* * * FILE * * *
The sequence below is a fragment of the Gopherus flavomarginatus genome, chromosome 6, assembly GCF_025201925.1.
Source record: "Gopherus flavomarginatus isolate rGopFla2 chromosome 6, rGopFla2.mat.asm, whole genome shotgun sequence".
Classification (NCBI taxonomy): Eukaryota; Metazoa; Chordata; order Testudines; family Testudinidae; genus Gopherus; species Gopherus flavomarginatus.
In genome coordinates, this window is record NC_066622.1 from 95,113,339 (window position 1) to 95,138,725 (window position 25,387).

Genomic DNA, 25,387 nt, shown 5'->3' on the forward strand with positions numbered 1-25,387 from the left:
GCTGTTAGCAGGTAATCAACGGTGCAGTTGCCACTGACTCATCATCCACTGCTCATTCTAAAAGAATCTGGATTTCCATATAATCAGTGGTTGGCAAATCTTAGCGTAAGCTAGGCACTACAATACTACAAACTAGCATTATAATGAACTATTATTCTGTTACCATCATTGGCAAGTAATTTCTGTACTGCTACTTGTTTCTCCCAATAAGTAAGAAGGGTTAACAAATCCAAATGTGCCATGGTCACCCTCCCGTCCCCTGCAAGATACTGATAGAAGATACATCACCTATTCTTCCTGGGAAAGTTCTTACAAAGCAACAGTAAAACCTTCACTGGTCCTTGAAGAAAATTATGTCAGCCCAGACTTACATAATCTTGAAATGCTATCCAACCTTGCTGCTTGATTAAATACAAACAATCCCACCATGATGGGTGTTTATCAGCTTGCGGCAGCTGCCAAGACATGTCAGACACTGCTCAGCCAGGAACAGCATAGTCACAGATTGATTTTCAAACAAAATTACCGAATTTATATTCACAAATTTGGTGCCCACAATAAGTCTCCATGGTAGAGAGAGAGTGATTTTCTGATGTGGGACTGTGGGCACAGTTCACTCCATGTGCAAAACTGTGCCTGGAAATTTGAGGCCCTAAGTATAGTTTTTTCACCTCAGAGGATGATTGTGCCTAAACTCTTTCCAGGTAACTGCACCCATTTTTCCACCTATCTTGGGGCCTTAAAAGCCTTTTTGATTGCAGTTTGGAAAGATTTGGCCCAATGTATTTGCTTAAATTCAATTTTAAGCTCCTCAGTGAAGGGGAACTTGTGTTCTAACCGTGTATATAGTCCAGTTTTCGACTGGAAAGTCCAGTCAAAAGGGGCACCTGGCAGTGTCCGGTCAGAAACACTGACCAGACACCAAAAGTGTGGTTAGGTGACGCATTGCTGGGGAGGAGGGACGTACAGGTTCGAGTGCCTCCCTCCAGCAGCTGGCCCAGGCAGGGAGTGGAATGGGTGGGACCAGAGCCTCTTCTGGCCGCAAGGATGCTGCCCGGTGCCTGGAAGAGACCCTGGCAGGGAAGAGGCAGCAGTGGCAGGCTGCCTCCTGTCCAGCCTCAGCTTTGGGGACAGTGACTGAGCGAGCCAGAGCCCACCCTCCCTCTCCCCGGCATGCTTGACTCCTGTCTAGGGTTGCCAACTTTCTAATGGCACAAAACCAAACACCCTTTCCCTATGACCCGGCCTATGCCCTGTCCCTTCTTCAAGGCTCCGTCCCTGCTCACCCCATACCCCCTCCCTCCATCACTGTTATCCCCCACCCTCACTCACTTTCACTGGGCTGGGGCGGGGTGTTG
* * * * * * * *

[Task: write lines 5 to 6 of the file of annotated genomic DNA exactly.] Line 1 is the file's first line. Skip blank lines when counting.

Genomic DNA, 25,387 nt, shown 5'->3' on the forward strand with positions numbered 1-25,387 from the left:
GCTGTTAGCAGGTAATCAACGGTGCAGTTGCCACTGACTCATCATCCACTGCTCATTCTAAAAGAATCTGGATTTCCATATAATCAGTGGTTGGCAAATCTTAGCGTAAGCTAGGCACTACAATACTACAAACTAGCATTATAATGAACTATTATTCTGTTACCATCATTGGCAAGTAATTTCTGTACTGCTACTTGTTTCTCCCAATAAGTAAGAAGGGTTAACAAATCCAAATGTGCCATGGTCACCCTCCCGTCCCCTGCAAGATACTGATAGAAGATACATCACCTATTCTTCCTGGGAAAGTTCTTACAAAGCAACAGTAAAACCTTCACTGGTCCTTGAAGAAAATTATGTCAGCCCAGACTTACATAATCTTGAAATGCTATCCAACCTTGCTGCTTGATTAAATACAAACAATCCCACCATGATGGGTGTTTATCAGCTTGCGGCAGCTGCCAAGACATGTCAGACACTGCTCAGCCAGGAACAGCATAGTCACAGATTGATTTTCAAACAAAATTACCGAATTTATATTCACAAATTTGGTGCCCACAATAAGTCTCCATGGTAGAGAGAGAGTGATTTTCTGATGTGGGACTGTGGGCACAGTTCACTCCATGTGCAAAACTGTGCCTGGAAATTTGAGGCCCTAAGTATAGTTTTTTCACCTCAGAGGATGATTGTGCCTAAACTCTTTCCAGGTAACTGCACCCATTTTTCCACCTATCTTGGGGCCTTAAAAGCCTTTTTGATTGCAGTTTGGAAAGATTTGGCCCAATGTATTTGCTTAAATTCAATTTTAAGCTCCTCAGTGAAGGGGAACTTGTGTTCTAACCGTGTATATAGTCCAGTTTTCGACTGGAAAGTCCAGTCAAAAGGGGCACCTGGCAGTGTCCGGTCAGAAACACTGACCAGACACCAAAAGTGTGGTTAGGTGACGCATTGCTGGGGAGGAGGGACGTACAGGTTCGAGTGCCTCCCTCCAGCAGCTGGCCCAGGCAGGGAGTGGAATGGGTGGGACCAGAGCCTCTTCTGGCCGCAAGGATGCTGCCCGGTGCCTGGAAGAGACCCTGGCAGGGAAGAGGCAGCAGTGGCAGGCTGCCTCCTGTCCAGCCTCAGCTTTGGGGACAGTGACTGAGCGAGCCAGAGCCCACCCTCCCTCTCCCCGGCATGCTTGACTCCTGTCTAGGGTTGCCAACTTTCTAATGGCACAAAACCAAACACCCTTTCCCTATGACCCGGCCTATGCCCTGTCCCTTCTTCAAGGCTCCGTCCCTGCTCACCCCATACCCCCTCCCTCCATCACTGTTATCCCCCACCCTCACTCACTTTCACTGGGCTGGGGCGGGGTGTTG